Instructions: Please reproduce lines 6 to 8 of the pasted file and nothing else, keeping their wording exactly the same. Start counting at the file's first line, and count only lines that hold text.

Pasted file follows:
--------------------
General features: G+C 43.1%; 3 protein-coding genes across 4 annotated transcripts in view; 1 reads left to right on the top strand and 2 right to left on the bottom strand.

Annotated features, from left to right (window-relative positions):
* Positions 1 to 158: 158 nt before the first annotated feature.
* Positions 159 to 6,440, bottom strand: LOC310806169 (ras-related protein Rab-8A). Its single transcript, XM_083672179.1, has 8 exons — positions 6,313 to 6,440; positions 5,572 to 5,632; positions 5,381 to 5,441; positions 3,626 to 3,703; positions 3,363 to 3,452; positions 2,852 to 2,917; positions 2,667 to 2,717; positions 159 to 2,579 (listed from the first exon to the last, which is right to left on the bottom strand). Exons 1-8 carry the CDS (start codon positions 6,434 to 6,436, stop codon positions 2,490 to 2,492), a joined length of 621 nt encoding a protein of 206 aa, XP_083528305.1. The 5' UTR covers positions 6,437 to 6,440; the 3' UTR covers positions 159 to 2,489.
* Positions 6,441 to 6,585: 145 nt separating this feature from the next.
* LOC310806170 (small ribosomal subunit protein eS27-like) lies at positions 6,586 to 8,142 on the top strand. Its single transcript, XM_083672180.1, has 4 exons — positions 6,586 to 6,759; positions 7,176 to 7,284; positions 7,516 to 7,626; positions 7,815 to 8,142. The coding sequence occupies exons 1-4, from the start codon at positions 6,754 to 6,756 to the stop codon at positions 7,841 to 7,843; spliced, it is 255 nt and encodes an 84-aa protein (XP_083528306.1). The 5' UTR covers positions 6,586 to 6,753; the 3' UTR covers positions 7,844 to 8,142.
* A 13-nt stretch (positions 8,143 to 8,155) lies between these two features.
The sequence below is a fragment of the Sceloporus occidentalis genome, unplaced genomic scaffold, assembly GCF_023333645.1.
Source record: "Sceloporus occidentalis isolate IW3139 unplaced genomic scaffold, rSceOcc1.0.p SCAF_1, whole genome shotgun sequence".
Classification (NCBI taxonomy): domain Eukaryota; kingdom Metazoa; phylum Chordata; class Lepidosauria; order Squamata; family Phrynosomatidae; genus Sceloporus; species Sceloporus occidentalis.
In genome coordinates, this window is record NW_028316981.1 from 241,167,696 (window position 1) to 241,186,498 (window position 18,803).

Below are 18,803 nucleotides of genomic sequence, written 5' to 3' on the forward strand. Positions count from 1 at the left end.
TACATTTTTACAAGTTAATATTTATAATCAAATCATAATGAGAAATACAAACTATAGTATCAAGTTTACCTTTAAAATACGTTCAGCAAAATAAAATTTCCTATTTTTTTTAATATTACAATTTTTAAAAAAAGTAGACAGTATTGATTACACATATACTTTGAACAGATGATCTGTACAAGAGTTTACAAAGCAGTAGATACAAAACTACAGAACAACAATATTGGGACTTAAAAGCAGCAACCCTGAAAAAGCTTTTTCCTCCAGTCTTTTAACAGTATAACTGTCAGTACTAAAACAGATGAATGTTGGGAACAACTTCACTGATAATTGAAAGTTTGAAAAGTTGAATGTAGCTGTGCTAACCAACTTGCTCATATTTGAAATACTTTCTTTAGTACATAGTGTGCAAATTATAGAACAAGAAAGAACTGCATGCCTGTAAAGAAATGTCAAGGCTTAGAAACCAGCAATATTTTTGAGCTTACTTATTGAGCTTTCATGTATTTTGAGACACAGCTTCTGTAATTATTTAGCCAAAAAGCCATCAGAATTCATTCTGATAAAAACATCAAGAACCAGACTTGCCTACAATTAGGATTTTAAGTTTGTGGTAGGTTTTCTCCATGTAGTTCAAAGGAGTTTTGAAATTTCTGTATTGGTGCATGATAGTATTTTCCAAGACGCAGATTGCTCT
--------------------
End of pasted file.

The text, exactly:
* LOC310806170 (small ribosomal subunit protein eS27-like) lies at positions 6,586 to 8,142 on the top strand. Its single transcript, XM_083672180.1, has 4 exons — positions 6,586 to 6,759; positions 7,176 to 7,284; positions 7,516 to 7,626; positions 7,815 to 8,142. The coding sequence occupies exons 1-4, from the start codon at positions 6,754 to 6,756 to the stop codon at positions 7,841 to 7,843; spliced, it is 255 nt and encodes an 84-aa protein (XP_083528306.1). The 5' UTR covers positions 6,586 to 6,753; the 3' UTR covers positions 7,844 to 8,142.
* A 13-nt stretch (positions 8,143 to 8,155) lies between these two features.
The sequence below is a fragment of the Sceloporus occidentalis genome, unplaced genomic scaffold, assembly GCF_023333645.1.